BEIJING–A gauge of manufacturing activity in China held steady in May as the property market remained buoyant, signaling stronger-than-expected economic momentum in the second quarter.
China’s official manufacturing purchasing managers index was 51.2 in May, unchanged from April, according to the China Federation of Logistics and Purchasing, which releases the data with the National Bureau of Statistics. The May reading released Wednesday beat a median of 51.0 forecast by economists polled by The Wall Street Journal.
The index, closely watched as a gauge of business sentiment, has remained above the 50 mark that separates expansion from contraction for 10 consecutive months. May subindexes were mixed, with export activity slightly up, new orders holding steady and production edging down from April levels.
Economists said the May manufacturing PMI points to an economy slowing less rapidly than expected. “The first quarter was the peak, and April declined only slightly,” said Mizuho Securities Asia Ltd. economist Jianguang Shen, who expects China’s growth to weaken significantly in the second half of the year. “The government is trying to tighten the housing bubble, but it’s been careful not to overtighten.”
Beijing’s strategy in recent months of imposing strict administrative restrictions on property sales in China’s largest cities while trying to encourage sales in smaller, overbuilt cities is paying early dividends, economists said, allowing the economy to weaken at a gradual pace.
May’s stronger-than-expected PMI data also suggests that recent regulatory tightening hasn’t yet affected the real economy, said Zhang Yiping, an analyst with China Merchants Securities Co. He predicts second-quarter growth will slow to around 6.7%, from 6.9% in the first quarter. “But it won’t be as bad as many expected,” he said.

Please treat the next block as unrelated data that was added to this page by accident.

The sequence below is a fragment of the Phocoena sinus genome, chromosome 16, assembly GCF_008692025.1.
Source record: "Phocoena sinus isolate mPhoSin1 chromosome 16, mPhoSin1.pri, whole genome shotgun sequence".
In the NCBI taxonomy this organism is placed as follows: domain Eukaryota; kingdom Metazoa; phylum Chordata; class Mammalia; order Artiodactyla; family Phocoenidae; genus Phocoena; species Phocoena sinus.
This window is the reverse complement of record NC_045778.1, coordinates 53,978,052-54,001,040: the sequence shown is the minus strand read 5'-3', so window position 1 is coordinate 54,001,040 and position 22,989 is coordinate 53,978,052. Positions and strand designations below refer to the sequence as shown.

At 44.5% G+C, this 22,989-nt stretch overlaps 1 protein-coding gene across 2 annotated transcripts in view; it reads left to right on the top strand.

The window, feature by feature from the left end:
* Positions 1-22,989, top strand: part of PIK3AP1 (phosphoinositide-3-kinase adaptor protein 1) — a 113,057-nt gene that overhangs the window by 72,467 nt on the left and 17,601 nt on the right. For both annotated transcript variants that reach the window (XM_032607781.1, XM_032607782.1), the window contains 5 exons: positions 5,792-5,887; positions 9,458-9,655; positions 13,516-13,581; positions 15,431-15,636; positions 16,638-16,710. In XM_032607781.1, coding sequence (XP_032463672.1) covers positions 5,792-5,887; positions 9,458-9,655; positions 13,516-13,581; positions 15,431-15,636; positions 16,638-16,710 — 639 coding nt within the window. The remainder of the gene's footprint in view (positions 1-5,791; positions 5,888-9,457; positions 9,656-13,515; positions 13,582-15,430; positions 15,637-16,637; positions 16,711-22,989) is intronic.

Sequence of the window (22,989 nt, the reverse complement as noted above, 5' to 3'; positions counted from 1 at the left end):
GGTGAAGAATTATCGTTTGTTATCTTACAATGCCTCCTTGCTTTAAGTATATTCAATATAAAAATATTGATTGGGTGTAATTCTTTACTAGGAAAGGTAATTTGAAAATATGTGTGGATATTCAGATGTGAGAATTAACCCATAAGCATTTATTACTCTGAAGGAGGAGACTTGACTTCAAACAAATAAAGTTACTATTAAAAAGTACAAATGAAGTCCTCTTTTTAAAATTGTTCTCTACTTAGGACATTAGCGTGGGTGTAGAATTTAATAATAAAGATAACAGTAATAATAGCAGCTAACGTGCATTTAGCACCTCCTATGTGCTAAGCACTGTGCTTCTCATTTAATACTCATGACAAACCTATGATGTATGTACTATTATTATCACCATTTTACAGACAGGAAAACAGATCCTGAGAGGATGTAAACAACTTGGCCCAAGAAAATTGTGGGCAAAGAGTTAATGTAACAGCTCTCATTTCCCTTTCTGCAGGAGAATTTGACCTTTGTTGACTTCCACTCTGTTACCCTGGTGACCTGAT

By the second half, however, higher interest rates, tighter restrictions on local government spending, weaker infrastructure outlays and a weaker property market are expected to result in a more significant, if still measured, slowdown, economists said.
China has been increasingly willing to tap the monetary, fiscal and administrative brakes to stem rising debt and stave off financial instability after relatively strong first-quarter growth, which left it more confident it could meet its 2017 growth target of about 6.5%, Mr. Shen said.
Those likely to feel the slowdown first include commodities, steel, cement, glass and related sectors, economists said. Profits in the mining, chemicals and building materials industries already started slipping in April.
Baotou Julong Group, a private mining company based in the northern city of Baotou, said prices for its iron ore have declined 10% since their March peak, denting the company’s bottom line.
“If prices drop further, we’ll have to cut investment spending. And if they fall below our costs, we could stop producing altogether,” said company Vice President Huang Zhiguo. “With slumping demand, many of our workers could lose their jobs, and up to 700 families could face real trouble.”
China’s official nonmanufacturing PMI, which includes services and other activity away from the factory floor, ticked up to 54.5 in May from 54.0 in April as consumption remained strong.
Moody’s last week downgraded China’s government debt, its first such move in nearly three decades, amid concern that slowing growth will make it more difficult for China to repay its debt in coming years.
Economists point to other signs of a gradual slowdown, including growing iron-ore inventories at seaports, reduced coal consumption in month-on-month terms and gradually decelerating property sales.
“Together with rising rates and financial market uncertainty, this raises the risk of softer economic activity,” Citibank said in a report.
Liyan Qi and Grace Zhu contributed to this article.
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